Fluid distribution within the human body is related to the distribution of osmotically active substances. The physiologic distribution is maintained by biologic barriers and adenosine triphosphate–requiring pumps. The vascular wall is impermeable to larger molecules or proteins, with normal fluid distribution subject to an intact inner lining of the endothelial wall (glycocalyx). When outward and inward pressures are accounted for, there is a small net filtration of fluid. However, deterioration of the glycocalyx, as seen in systemic inflammatory conditions, is of greater importance than interstitial protein concentration for fluid escape through the endothelial barrier. The endothelial glycocalyx consists of a variety of transmembrane and membrane-bound molecules. These are mainly syndecans and membrane-bound glypicans that contain heparan sulfate and chondroitin sulfate chains. The thickness of the glycocalyx is about 1 µm. Together with some plasma proteins that are membrane bound, hyaluronan, and dissolved glycosaminoglycans, the inner endothelial surface layer is tens of nanometers thick. Degradation of the glycocalyx leads inevitably to increased capillary leakage and interstitial edema, which is strongly correlated with a decrease in tissue oxygenation. Reduction of the endothelial glycocalyx, such as in sepsis, major vascular surgery with global or regional ischemia, or diabetes mellitus, can lead to changes such as increased permeability and release of proteases, tumor necrosis factor α, oxidized low-density lipoprotein, and atrial natriuretic peptide. Even the shear force of IV solutions infused too rapidly have been suggested to cause deterioration of the glycocalyx.
Smaller molecules such as crystalloids are probably not much affected because they can escape through the barrier anyway. Filtration normally leads to only a moderate shift and accumulation of fluid because both increased lymph flow and interstitial hydrostatic pressure, in combination with dilution of interstitial protein, limit excess accumulation of interstitial fluid. There is also normal transcapillary escape of albumin of about 5% of the intravascular albumin per hour, which is increased in a variety of diseases. Transfer of albumin back to the intravascular space occurs via the lymph, but can be impeded by surgery and inflammation.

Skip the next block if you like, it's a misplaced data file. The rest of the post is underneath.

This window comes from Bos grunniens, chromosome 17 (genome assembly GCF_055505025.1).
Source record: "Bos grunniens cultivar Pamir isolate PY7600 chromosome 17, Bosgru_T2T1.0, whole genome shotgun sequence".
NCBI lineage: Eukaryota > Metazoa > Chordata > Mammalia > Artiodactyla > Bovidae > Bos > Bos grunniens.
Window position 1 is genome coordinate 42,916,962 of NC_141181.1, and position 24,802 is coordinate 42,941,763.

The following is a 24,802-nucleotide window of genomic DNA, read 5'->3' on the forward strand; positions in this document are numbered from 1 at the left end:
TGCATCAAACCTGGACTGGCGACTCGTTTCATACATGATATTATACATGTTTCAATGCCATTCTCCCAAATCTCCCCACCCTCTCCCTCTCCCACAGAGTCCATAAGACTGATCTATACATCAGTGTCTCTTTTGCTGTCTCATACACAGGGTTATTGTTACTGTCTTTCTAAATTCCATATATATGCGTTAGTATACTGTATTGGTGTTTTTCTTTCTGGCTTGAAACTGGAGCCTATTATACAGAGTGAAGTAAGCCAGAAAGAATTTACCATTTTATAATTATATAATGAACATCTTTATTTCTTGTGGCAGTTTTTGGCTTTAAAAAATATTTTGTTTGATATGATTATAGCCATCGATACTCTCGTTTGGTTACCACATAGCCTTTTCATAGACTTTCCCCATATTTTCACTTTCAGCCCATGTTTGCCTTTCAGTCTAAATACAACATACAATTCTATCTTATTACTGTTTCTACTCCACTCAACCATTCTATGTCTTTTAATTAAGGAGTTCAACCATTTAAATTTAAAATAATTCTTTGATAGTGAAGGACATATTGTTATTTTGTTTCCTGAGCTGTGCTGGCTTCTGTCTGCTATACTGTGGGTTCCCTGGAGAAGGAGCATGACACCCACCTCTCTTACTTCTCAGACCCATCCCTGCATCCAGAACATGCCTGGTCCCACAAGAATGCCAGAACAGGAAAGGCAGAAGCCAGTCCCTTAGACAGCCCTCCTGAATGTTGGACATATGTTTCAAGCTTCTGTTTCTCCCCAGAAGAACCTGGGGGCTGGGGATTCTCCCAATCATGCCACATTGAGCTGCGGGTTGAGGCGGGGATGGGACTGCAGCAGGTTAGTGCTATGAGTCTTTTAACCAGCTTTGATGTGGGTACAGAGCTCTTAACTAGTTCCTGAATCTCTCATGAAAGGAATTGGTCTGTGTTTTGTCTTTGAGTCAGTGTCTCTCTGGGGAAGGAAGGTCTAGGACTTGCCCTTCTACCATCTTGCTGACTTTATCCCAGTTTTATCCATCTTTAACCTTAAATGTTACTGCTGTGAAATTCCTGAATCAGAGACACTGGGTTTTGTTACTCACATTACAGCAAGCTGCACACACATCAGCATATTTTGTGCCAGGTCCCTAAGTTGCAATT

Clinicians used to replace losses to the third space during surgical procedures. The concept of the third space has been a topic of debate and controversy for decades. Loss to the interstitial space is an inevitable phenomenon that consists mainly of small molecules leaving through an intact vascular barrier. When this loss caused by trauma and surgery becomes pathologic, it can be considered an accumulation within the interstitial space or the “functional” ECV. The accumulated fluid is normally removed by the lymphatic system as described earlier. However, when there is an overload, either by excessive fluid load or cessation of urinary production, the result is an even more pronounced accumulation of interstitial fluid. Fluid within the hypothetical third space is thought to be a “nonfunctional” body fluid separated from the interstitial space. Examples of third space would be fluid in the peritoneal cavity, bowel, and traumatized tissues, with the key point being that losses to these spaces are no longer in rapid equilibrium with the ECF and thus are nonfunctional.
A major problem is that the third space cannot be measured, and there is considerable controversy regarding its existence. It is common belief that fluid spaces can be identified by applying a tracer intravenously. The tracer is assumed to equilibrate within the desired space, and the dye or isotope enables identification of the distribution volume. Unfortunately, interpretation of tracer kinetic trials is not simple. The volume measured is the volume of distribution of a tracer and might not represent a volume of any clinical relevance. Furthermore, tracers are subject to differences in perfusion and equilibration time. For example, Na + is rapidly transported to the intracellular compartment, bromide enters red blood cells and is excreted in bile, and the sulphate tracer 35 SO 4 is bound to plasma components and can accumulate in the liver and kidneys (and during shock in muscular tissue as well). If the time for equilibration is too short, the concentration of any tracer in blood can be incorrectly high and the calculated volume of distribution will appear contracted. To overcome this, tracer spaces should be calculated from multiple blood samples with continued sampling until equilibrium is demonstrated.